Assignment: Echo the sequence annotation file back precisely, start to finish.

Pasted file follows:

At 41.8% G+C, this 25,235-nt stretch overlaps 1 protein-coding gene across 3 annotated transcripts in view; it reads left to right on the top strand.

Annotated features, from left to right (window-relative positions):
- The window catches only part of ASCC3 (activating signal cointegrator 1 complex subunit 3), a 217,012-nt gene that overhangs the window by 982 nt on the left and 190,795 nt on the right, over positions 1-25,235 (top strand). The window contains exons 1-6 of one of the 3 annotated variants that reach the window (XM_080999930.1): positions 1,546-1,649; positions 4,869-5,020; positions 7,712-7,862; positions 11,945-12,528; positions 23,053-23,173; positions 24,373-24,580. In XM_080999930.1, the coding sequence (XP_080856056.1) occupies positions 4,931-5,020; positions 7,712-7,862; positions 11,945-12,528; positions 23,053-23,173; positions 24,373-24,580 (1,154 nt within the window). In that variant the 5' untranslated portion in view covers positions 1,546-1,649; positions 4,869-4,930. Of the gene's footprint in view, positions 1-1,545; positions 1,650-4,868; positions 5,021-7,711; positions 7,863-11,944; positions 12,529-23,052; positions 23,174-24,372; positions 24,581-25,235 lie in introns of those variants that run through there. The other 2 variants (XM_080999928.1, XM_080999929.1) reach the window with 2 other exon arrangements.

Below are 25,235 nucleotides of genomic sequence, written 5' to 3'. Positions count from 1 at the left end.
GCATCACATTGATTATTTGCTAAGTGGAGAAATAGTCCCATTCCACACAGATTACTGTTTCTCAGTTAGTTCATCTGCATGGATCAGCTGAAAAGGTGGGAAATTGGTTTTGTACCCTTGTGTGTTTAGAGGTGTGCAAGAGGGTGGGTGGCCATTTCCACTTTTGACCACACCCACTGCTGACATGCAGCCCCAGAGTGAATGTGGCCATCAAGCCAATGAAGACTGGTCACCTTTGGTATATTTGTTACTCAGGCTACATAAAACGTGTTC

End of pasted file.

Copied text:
At 41.8% G+C, this 25,235-nt stretch overlaps 1 protein-coding gene across 3 annotated transcripts in view; it reads left to right on the top strand.

Annotated features, from left to right (window-relative positions):
- The window catches only part of ASCC3 (activating signal cointegrator 1 complex subunit 3), a 217,012-nt gene that overhangs the window by 982 nt on the left and 190,795 nt on the right, over positions 1-25,235 (top strand). The window contains exons 1-6 of one of the 3 annotated variants that reach the window (XM_080999930.1): positions 1,546-1,649; positions 4,869-5,020; positions 7,712-7,862; positions 11,945-12,528; positions 23,053-23,173; positions 24,373-24,580. In XM_080999930.1, the coding sequence (XP_080856056.1) occupies positions 4,931-5,020; positions 7,712-7,862; positions 11,945-12,528; positions 23,053-23,173; positions 24,373-24,580 (1,154 nt within the window). In that variant the 5' untranslated portion in view covers positions 1,546-1,649; positions 4,869-4,930. Of the gene's footprint in view, positions 1-1,545; positions 1,650-4,868; positions 5,021-7,711; positions 7,863-11,944; positions 12,529-23,052; positions 23,174-24,372; positions 24,581-25,235 lie in introns of those variants that run through there. The other 2 variants (XM_080999928.1, XM_080999929.1) reach the window with 2 other exon arrangements.

Below are 25,235 nucleotides of genomic sequence, written 5' to 3'. Positions count from 1 at the left end.
GCATCACATTGATTATTTGCTAAGTGGAGAAATAGTCCCATTCCACACAGATTACTGTTTCTCAGTTAGTTCATCTGCATGGATCAGCTGAAAAGGTGGGAAATTGGTTTTGTACCCTTGTGTGTTTAGAGGTGTGCAAGAGGGTGGGTGGCCATTTCCACTTTTGACCACACCCACTGCTGACATGCAGCCCCAGAGTGAATGTGGCCATCAAGCCAATGAAGACTGGTCACCTTTGGTATATTTGTTACTCAGGCTACATAAAACGTGTTC